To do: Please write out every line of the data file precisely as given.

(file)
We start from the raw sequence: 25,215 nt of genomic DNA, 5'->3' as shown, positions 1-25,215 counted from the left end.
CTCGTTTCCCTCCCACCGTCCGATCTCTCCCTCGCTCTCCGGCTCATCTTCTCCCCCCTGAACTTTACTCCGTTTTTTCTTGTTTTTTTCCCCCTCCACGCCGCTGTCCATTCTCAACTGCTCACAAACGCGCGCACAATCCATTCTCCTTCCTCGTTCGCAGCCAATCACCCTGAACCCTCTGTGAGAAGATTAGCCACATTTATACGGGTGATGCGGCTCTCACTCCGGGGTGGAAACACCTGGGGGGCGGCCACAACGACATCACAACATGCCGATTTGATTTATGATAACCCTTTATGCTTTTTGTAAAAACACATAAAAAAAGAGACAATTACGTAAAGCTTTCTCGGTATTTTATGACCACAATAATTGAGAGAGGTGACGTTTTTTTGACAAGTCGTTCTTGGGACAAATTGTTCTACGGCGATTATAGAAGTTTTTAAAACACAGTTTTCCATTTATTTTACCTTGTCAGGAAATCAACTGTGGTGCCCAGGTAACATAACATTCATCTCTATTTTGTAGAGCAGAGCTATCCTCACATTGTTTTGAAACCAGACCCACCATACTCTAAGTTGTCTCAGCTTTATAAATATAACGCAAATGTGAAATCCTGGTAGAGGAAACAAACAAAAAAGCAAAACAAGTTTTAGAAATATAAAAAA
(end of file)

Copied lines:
We start from the raw sequence: 25,215 nt of genomic DNA, 5'->3' as shown, positions 1-25,215 counted from the left end.
CTCGTTTCCCTCCCACCGTCCGATCTCTCCCTCGCTCTCCGGCTCATCTTCTCCCCCCTGAACTTTACTCCGTTTTTTCTTGTTTTTTTCCCCCTCCACGCCGCTGTCCATTCTCAACTGCTCACAAACGCGCGCACAATCCATTCTCCTTCCTCGTTCGCAGCCAATCACCCTGAACCCTCTGTGAGAAGATTAGCCACATTTATACGGGTGATGCGGCTCTCACTCCGGGGTGGAAACACCTGGGGGGCGGCCACAACGACATCACAACATGCCGATTTGATTTATGATAACCCTTTATGCTTTTTGTAAAAACACATAAAAAAAGAGACAATTACGTAAAGCTTTCTCGGTATTTTATGACCACAATAATTGAGAGAGGTGACGTTTTTTTGACAAGTCGTTCTTGGGACAAATTGTTCTACGGCGATTATAGAAGTTTTTAAAACACAGTTTTCCATTTATTTTACCTTGTCAGGAAATCAACTGTGGTGCCCAGGTAACATAACATTCATCTCTATTTTGTAGAGCAGAGCTATCCTCACATTGTTTTGAAACCAGACCCACCATACTCTAAGTTGTCTCAGCTTTATAAATATAACGCAAATGTGAAATCCTGGTAGAGGAAACAAACAAAAAAGCAAAACAAGTTTTAGAAATATAAAAAA